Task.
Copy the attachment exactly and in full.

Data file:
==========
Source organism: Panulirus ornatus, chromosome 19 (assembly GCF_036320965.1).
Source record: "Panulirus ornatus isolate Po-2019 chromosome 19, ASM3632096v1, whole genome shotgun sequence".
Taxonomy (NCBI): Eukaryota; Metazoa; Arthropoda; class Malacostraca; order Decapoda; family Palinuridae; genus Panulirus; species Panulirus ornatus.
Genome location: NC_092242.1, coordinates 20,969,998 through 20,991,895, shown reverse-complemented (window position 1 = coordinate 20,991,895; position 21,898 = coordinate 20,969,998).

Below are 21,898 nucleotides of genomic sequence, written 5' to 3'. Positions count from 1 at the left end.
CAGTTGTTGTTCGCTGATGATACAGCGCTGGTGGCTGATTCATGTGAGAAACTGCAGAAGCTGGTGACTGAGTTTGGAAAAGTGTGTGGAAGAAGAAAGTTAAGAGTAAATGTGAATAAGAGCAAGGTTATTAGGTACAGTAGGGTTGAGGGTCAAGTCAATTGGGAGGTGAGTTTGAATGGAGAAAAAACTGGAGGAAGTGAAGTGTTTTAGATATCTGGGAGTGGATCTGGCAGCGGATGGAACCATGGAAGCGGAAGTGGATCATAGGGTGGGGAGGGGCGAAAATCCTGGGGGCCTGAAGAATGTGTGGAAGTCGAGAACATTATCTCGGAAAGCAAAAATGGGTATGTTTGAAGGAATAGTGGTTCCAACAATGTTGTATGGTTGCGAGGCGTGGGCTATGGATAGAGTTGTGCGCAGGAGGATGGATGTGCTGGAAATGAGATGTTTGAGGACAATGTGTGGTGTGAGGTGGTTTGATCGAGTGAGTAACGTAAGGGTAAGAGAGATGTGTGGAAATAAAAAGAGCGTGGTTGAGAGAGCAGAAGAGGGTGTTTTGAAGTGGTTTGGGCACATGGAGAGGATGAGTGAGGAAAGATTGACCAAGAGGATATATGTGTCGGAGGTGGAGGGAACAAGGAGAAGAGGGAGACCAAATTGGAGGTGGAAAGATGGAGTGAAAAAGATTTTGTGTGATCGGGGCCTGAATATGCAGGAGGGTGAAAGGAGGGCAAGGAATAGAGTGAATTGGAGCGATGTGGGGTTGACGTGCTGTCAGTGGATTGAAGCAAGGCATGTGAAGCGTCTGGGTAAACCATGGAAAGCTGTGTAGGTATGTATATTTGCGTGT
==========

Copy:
Source organism: Panulirus ornatus, chromosome 19 (assembly GCF_036320965.1).
Source record: "Panulirus ornatus isolate Po-2019 chromosome 19, ASM3632096v1, whole genome shotgun sequence".
Taxonomy (NCBI): Eukaryota; Metazoa; Arthropoda; class Malacostraca; order Decapoda; family Palinuridae; genus Panulirus; species Panulirus ornatus.
Genome location: NC_092242.1, coordinates 20,969,998 through 20,991,895, shown reverse-complemented (window position 1 = coordinate 20,991,895; position 21,898 = coordinate 20,969,998).

Below are 21,898 nucleotides of genomic sequence, written 5' to 3'. Positions count from 1 at the left end.
CAGTTGTTGTTCGCTGATGATACAGCGCTGGTGGCTGATTCATGTGAGAAACTGCAGAAGCTGGTGACTGAGTTTGGAAAAGTGTGTGGAAGAAGAAAGTTAAGAGTAAATGTGAATAAGAGCAAGGTTATTAGGTACAGTAGGGTTGAGGGTCAAGTCAATTGGGAGGTGAGTTTGAATGGAGAAAAAACTGGAGGAAGTGAAGTGTTTTAGATATCTGGGAGTGGATCTGGCAGCGGATGGAACCATGGAAGCGGAAGTGGATCATAGGGTGGGGAGGGGCGAAAATCCTGGGGGCCTGAAGAATGTGTGGAAGTCGAGAACATTATCTCGGAAAGCAAAAATGGGTATGTTTGAAGGAATAGTGGTTCCAACAATGTTGTATGGTTGCGAGGCGTGGGCTATGGATAGAGTTGTGCGCAGGAGGATGGATGTGCTGGAAATGAGATGTTTGAGGACAATGTGTGGTGTGAGGTGGTTTGATCGAGTGAGTAACGTAAGGGTAAGAGAGATGTGTGGAAATAAAAAGAGCGTGGTTGAGAGAGCAGAAGAGGGTGTTTTGAAGTGGTTTGGGCACATGGAGAGGATGAGTGAGGAAAGATTGACCAAGAGGATATATGTGTCGGAGGTGGAGGGAACAAGGAGAAGAGGGAGACCAAATTGGAGGTGGAAAGATGGAGTGAAAAAGATTTTGTGTGATCGGGGCCTGAATATGCAGGAGGGTGAAAGGAGGGCAAGGAATAGAGTGAATTGGAGCGATGTGGGGTTGACGTGCTGTCAGTGGATTGAAGCAAGGCATGTGAAGCGTCTGGGTAAACCATGGAAAGCTGTGTAGGTATGTATATTTGCGTGT